Consider the following passage (John 3:16) from the CUV version of the Bible:
In the actual Bible it is actually typeset like this:
Note that the commas (、) and full stops (。) are typeset on the side, on the preceding ideogram’s lower-right side, as if they were ruby.
As far as I know, achieving this with the current crop of typesetting software is absolutely impossible.
The ruby-like characteristic of this archaic placement of punctuation marks is no coincidence, as this is a very natural way to add punctuation to already-typeset text that previously had no punctuation. In a very real sense, they are ruby.
On an unrelated note, in this example you can also see the use of the Chinese honorific full-width space (挪抬) at the upper-right-hand corner. Strangely, this archaic-but-still-current typographic convention (it is still used in very formal letters, including handwritten ones) seems to be unknown in the West, and seems to be never mentioned by English-language descriptions of CJK typography.
Both the CUV (Common Union Version) and, to a lesser extent, the SB (Studium Biblicum) versions of the Bible contain interesting standard (both archaic and current) typography which cannot be handled by Adobe’s typesetting software. For example, trying to typeset the Chinese proper name and citation marks (which look like straight and wavy underlines), especially if you want to mimic their actual use in these two bibles, would result in desperation. IMHO, it would be worthwhile for Adobe to help gauge their support of CJK typesetting by trying to typeset these two archaic-looking-but-very-common books.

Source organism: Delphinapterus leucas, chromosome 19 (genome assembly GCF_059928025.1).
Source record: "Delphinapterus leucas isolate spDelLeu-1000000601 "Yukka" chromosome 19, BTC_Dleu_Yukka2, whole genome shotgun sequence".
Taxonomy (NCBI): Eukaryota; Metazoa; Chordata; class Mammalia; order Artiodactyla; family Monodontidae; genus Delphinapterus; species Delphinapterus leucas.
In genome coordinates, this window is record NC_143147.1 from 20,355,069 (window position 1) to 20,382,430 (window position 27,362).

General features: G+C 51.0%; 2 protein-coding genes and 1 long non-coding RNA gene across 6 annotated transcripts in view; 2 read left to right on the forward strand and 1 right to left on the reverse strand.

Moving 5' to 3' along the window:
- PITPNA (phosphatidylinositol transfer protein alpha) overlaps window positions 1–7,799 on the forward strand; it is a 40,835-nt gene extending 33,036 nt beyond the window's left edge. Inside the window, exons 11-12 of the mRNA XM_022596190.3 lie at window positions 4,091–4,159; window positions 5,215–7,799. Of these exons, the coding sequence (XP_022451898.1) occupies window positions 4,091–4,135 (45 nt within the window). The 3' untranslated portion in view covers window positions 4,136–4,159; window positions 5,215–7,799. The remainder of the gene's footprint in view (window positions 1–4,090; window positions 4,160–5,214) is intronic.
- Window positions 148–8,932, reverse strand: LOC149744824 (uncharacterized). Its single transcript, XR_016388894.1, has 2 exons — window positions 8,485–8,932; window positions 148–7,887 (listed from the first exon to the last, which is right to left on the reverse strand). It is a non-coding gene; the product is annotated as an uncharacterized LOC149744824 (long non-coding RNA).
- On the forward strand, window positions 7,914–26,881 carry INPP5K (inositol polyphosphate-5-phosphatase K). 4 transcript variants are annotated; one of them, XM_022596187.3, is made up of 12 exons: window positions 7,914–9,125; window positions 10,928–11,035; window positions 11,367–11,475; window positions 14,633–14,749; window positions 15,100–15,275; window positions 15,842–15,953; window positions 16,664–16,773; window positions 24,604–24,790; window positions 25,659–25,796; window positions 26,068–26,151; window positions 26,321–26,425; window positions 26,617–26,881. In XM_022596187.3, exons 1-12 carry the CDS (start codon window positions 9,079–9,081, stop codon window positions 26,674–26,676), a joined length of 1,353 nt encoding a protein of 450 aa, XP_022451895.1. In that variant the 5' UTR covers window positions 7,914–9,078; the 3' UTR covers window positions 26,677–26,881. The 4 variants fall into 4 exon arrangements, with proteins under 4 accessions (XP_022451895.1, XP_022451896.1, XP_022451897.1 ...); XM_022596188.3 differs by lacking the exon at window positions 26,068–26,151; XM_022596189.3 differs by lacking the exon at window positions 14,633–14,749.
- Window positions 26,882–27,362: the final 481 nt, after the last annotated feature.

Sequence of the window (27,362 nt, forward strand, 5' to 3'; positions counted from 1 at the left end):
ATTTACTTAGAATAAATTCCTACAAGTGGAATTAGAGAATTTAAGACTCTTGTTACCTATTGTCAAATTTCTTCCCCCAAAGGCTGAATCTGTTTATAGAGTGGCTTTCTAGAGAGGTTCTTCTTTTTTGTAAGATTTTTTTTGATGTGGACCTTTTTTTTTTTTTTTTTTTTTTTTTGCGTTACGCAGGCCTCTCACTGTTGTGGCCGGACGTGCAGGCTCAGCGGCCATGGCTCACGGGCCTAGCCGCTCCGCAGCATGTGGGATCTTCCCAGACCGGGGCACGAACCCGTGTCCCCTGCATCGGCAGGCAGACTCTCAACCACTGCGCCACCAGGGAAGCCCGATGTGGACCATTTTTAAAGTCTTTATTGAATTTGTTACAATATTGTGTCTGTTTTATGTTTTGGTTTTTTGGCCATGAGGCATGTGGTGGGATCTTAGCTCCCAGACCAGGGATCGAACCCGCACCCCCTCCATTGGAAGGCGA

(On a brighter note, the CUV also uses warichu (extremely rare in modern Chinese typography) and the Chinese pilcrow (thin sans-serif circle), which, while archaic, can be handled by Adobe’s software.)